• Loss of welfare entitlement: this should only apply for means-tested benefits as other types of benefits have allowances for pregnancy/birth. The category recognises that the types of expenses that are deductible under social security law are more narrowly defined than the current surrogacy law allows, meaning that surrogates may experience a reduction in their benefits due to payments that would be considered as expenses under surrogacy law but not under social security law. The consultation paper argues that these types of costs could be treated in the same way as lost income and could therefore be covered by IPs
  • Gifts: the consultation paper asks whether only modest gifts should be allowed within this category e.g. a modest piece of jewellery or keepsake. It asks, if allowed, should this category be capped or freely negotiated between the parties
  • Compensation for the pain and inconvenience of being a surrogate: this category does not refer to actual lost income that may result from pregnancy or birth related complications or procedures. Instead, it captures payments that would be made to compensate for the fact that a pregnancy, procedure or complication has occurred (or may occur), for example a payment for each insemination, or in the event of a miscarriage or termination. The consultation paper asks, if allowed, should this category be capped or freely negotiated between the parties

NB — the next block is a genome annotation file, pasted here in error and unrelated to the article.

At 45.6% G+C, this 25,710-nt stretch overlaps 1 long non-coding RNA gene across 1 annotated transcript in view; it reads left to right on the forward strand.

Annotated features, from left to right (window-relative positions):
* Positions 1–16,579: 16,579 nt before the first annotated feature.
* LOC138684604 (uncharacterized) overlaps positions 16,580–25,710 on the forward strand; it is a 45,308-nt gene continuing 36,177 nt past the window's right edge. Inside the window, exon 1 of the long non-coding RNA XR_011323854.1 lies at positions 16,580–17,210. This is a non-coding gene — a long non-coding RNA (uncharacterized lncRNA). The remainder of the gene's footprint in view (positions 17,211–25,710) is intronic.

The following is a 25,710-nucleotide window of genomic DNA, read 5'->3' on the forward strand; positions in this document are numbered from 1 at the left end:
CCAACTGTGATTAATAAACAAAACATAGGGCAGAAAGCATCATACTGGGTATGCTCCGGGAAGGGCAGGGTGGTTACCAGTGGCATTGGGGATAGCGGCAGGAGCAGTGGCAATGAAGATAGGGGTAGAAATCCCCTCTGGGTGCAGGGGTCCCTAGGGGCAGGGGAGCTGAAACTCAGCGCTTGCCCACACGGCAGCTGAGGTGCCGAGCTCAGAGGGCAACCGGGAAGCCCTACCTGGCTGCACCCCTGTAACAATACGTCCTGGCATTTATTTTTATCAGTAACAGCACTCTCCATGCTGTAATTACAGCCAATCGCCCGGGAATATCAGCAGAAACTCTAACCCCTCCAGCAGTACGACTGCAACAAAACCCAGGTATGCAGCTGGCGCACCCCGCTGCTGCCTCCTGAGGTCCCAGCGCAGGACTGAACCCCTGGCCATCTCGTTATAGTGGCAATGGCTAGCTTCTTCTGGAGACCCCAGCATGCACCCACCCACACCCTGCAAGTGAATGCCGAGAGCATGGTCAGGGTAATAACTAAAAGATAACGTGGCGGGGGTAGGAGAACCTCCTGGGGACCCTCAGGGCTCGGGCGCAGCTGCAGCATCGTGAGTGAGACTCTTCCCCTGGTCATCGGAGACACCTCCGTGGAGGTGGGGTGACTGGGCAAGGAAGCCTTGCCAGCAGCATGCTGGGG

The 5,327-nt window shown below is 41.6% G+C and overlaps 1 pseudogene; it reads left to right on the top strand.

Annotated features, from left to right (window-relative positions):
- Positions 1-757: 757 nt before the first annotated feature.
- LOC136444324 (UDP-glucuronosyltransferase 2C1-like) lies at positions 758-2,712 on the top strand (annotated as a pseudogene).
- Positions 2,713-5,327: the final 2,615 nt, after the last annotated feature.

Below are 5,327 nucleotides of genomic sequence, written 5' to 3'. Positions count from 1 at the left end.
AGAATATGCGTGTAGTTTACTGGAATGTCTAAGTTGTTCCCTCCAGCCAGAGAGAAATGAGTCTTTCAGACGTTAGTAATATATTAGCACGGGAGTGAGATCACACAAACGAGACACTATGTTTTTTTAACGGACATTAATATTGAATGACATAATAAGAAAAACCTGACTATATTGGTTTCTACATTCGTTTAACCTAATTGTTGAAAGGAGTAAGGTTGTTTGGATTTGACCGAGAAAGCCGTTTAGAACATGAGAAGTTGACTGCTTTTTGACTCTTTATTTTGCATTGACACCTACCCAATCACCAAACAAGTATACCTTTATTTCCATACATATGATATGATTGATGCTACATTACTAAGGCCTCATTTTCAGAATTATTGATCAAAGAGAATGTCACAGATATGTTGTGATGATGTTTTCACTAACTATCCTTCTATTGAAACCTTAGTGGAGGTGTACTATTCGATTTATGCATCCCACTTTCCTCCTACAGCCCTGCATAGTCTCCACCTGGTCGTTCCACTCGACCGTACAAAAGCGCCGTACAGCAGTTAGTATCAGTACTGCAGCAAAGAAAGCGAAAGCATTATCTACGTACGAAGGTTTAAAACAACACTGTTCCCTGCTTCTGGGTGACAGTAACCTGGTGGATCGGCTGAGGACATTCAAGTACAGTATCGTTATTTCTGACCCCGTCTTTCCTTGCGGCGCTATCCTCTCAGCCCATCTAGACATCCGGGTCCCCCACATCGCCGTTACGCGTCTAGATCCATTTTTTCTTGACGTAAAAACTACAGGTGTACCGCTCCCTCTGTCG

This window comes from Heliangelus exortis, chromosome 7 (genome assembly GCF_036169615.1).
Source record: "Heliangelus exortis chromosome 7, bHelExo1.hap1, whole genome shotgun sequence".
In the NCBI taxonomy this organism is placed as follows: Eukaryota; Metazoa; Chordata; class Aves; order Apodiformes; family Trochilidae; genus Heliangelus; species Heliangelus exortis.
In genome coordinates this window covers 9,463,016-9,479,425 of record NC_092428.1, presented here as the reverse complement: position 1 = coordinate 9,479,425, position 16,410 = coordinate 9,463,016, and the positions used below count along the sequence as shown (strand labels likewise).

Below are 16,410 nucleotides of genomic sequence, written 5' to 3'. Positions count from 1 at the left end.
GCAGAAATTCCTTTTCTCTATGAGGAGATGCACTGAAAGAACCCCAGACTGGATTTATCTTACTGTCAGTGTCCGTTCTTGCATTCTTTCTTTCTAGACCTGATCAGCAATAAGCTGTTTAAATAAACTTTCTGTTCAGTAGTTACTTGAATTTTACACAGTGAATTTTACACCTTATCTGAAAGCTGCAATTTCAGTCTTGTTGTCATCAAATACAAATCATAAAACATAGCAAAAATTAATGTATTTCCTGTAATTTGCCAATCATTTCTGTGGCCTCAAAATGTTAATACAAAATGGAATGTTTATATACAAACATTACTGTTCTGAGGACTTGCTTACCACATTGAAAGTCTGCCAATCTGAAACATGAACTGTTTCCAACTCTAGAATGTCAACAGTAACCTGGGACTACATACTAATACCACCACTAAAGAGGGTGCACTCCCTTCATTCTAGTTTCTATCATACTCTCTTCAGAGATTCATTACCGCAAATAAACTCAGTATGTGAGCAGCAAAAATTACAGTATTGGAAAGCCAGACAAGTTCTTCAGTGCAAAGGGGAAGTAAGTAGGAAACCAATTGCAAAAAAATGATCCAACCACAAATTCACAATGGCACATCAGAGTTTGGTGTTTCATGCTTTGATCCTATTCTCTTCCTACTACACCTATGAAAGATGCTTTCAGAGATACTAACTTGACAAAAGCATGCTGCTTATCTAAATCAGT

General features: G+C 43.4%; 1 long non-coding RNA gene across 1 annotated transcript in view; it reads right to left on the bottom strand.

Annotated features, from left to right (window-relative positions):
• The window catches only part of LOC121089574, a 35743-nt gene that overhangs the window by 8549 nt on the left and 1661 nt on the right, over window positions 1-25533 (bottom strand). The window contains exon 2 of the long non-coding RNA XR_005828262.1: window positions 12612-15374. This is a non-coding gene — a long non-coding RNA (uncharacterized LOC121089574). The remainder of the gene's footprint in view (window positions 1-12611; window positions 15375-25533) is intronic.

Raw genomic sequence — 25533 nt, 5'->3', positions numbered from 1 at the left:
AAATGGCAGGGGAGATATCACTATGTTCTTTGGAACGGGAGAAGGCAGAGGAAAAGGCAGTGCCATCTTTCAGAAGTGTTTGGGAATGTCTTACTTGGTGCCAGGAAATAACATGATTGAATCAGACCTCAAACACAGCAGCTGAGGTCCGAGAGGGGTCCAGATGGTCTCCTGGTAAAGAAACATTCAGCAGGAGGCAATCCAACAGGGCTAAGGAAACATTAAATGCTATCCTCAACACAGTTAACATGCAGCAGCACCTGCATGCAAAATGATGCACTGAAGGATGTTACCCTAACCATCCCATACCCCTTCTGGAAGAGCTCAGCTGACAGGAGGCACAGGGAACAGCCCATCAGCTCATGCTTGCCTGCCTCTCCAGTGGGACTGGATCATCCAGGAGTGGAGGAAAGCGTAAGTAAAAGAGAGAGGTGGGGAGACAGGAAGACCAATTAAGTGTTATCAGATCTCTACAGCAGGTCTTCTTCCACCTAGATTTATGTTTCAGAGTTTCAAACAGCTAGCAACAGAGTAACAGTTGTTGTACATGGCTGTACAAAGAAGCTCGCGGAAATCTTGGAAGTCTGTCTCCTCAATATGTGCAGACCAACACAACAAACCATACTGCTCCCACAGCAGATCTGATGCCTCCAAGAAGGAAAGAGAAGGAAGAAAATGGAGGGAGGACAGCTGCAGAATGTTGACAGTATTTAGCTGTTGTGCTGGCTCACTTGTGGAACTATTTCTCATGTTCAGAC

• Payment for being a surrogate: this category refers to payment made to a woman for her service as a surrogate i.e. her gestational service. It would not be a payment for the child and would not be conditional on the ‘hand-over’ of the baby or on a live birth. The consultation paper asks, if allowed, should this category be a capped fee set by the regulator or freely negotiated between the parties
ENFORCEABILITY:
  • The consultation paper proposes that the types of payment allowed should be the same under both the new pathway and the PO route and asks for your views
  • However, it also suggests that if IPs/surrogates do not comply with the limitations on payments then they would fall out of the new pathway and have to follow the PO route
  • It proposes that IPs or surrogates who do not comply should not be criminalised
  • The consultation paper suggests that the surrogate should be able to enforce the financial terms of a surrogacy arrangement and that her ability to do so should not be dependent on her complying to any terms that relate to her lifestyle
HOW PAYMENTS COULD BE MADE: